Hunger strikes and chain gangs – the fight against hydropower in the Alta conflict became fierce. The activists fought for nature and for Sami rights. The authorities responded with the largest police operations during peace time. 12 years of struggle left lasting marks.
The Alta conflict was a political dispute that lasted from 1968 to 1982. Sami interests and environmental protection interests fought against a large hydropower development in the Alta River. In many ways, the case became a turning point for Norwegian Sami policy and for consideration for nature and the environment.
In 2023, the film “Let the river flow” came out with artist and actress Ella Marie Hætta Isaksen in the lead role. The film is based on real events from the Alta conflict and shows how activists fought for both nature and Sami rights.
This is how it went
In 1968, the first plans for the development of the Alta-Kautokeino watercourse were put forward. This was met with harsh criticism and five years later the “Alta Committee” for the conservation of the watercourse was formed.
What made the case extra special compared to other development cases that took place at the same time was that any development would have very negative consequences for Sami reindeer husbandry. Among other things, it was proposed to dam the Sami village of Masi. This was eventually excluded from the plans and in 1983 the village was permanently protected.
The environmental activists were particularly concerned with the Altaelva as a salmon river, agriculture and the climate in the Alta area and distinctive natural qualities in the Altadalen.
In the summer of 1979, the interests were gathered in the organization Folkekaksionen against the development of the Alta/Kautokeino watercourse. These organizations collected 15,000 signatures which were sent to the Storting (Norwegian Parliament). Nevertheless, it was decided to build a dam.
The hunger strike outside the Storting
This summer civil disobedience was used by the people’s action, which halted construction work for a period. In October of the same year, a group of Sámi set up tents and lavvo outside the Storting in Oslo and demanded that the development be halted. The government said no and the Sami responded with a hunger strike for a week. One of the hunger strikers was Mathis Hætta, who performed the joik Sámiid ædnan, which in 1980 was the chorus in the Norwegian entry in the Eurovision Song Contest.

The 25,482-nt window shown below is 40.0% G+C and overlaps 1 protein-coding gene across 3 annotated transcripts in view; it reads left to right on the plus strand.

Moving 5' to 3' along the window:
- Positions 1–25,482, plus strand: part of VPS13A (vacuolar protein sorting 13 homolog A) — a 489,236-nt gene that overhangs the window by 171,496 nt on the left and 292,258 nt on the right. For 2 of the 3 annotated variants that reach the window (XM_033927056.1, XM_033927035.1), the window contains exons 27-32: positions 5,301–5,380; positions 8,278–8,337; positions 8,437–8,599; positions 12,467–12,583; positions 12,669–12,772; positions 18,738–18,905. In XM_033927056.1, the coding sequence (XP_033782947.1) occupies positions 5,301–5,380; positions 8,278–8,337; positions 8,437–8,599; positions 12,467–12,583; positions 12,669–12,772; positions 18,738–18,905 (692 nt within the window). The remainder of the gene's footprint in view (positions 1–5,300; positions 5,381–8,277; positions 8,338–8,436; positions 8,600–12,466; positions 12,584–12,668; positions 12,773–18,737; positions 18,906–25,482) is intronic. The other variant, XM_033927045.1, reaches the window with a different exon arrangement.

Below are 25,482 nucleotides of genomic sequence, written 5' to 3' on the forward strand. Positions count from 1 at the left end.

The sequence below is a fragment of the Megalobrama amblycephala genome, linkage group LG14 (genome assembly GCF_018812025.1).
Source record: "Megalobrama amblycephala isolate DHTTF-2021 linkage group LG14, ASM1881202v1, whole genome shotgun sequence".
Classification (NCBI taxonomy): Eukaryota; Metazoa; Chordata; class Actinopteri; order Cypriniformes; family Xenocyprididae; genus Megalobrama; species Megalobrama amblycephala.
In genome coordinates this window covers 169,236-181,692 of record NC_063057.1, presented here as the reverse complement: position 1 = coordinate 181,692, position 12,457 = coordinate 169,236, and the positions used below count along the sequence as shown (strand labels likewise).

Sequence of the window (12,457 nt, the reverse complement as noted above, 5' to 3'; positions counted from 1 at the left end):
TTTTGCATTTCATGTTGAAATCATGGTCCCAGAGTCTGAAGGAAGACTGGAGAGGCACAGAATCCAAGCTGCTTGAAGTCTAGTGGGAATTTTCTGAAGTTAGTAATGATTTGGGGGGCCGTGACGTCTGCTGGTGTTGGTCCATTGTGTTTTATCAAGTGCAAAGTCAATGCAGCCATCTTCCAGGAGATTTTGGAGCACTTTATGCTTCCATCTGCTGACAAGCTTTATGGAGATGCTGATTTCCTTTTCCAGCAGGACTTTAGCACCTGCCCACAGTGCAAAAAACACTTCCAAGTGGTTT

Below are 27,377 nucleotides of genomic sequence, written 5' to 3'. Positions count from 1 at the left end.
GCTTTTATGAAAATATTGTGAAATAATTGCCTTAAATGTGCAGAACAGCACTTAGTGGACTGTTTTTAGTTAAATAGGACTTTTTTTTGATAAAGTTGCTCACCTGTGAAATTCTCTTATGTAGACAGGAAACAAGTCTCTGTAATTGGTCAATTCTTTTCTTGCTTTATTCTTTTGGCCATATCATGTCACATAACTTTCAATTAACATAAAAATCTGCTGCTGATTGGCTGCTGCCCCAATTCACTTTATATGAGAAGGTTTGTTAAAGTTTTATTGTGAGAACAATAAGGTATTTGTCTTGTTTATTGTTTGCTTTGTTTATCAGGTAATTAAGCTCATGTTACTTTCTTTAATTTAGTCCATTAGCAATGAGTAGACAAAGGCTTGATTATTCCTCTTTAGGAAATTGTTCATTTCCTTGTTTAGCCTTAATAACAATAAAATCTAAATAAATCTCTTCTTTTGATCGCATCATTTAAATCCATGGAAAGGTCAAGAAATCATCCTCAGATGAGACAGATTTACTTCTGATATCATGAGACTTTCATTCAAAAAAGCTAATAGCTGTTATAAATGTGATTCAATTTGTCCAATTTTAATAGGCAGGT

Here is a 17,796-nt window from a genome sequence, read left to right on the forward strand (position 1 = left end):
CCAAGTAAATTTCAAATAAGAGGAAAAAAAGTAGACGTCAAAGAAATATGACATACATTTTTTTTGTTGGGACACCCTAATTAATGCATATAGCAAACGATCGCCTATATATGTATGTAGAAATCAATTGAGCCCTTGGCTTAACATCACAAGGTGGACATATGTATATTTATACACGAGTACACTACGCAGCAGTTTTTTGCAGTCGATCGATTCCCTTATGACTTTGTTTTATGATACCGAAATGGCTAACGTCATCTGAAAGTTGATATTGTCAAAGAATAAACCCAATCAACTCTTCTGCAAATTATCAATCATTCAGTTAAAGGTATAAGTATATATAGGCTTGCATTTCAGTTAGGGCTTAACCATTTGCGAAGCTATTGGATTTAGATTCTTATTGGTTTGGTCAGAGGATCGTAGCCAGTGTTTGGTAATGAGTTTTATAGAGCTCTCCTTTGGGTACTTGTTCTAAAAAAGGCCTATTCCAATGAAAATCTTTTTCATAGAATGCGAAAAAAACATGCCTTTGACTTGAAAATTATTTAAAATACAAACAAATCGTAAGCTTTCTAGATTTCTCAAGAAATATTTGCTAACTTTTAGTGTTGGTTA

In 1980, a judgment was handed down in the Alta Herredsrett, which was critical of large parts of the proceedings. The development was, among other things, in breach of the conservation decision by Masi, but the development itself was legal. This led to construction work starting up again in January 1981. The popular action was in place with new civil disobedience actions, which were stopped by the police. In February 1981, construction work was stopped again to assess whether the work might be in breach of the Cultural Heritage Act. The questions were clarified and construction work resumed in September 1981.
The result of the conflict
In 1982, the case was put to an end, when the Supreme Court declared that it agreed with the Alta Herredsrett that the development was legal and the popular action was dissolved the same year.
In 1987, the Alta power plant was put into operation. More than ten years of protests and resistance failed to prevent the expansion of the waterway. In contrast to the environmental activists, the Sami experienced a great victory nevertheless. The Alta case was a turning point in the history of the Sami people. All the attention the case received contributed to many Sami feeling safer and more accepted as people. The case also had great significance for the development of Norwegian Sami policy. Among other things, the case led to the Sami Parliament being established and opened in 1989.
The 110 meter high dam in Sautso was the last major power development in Norway.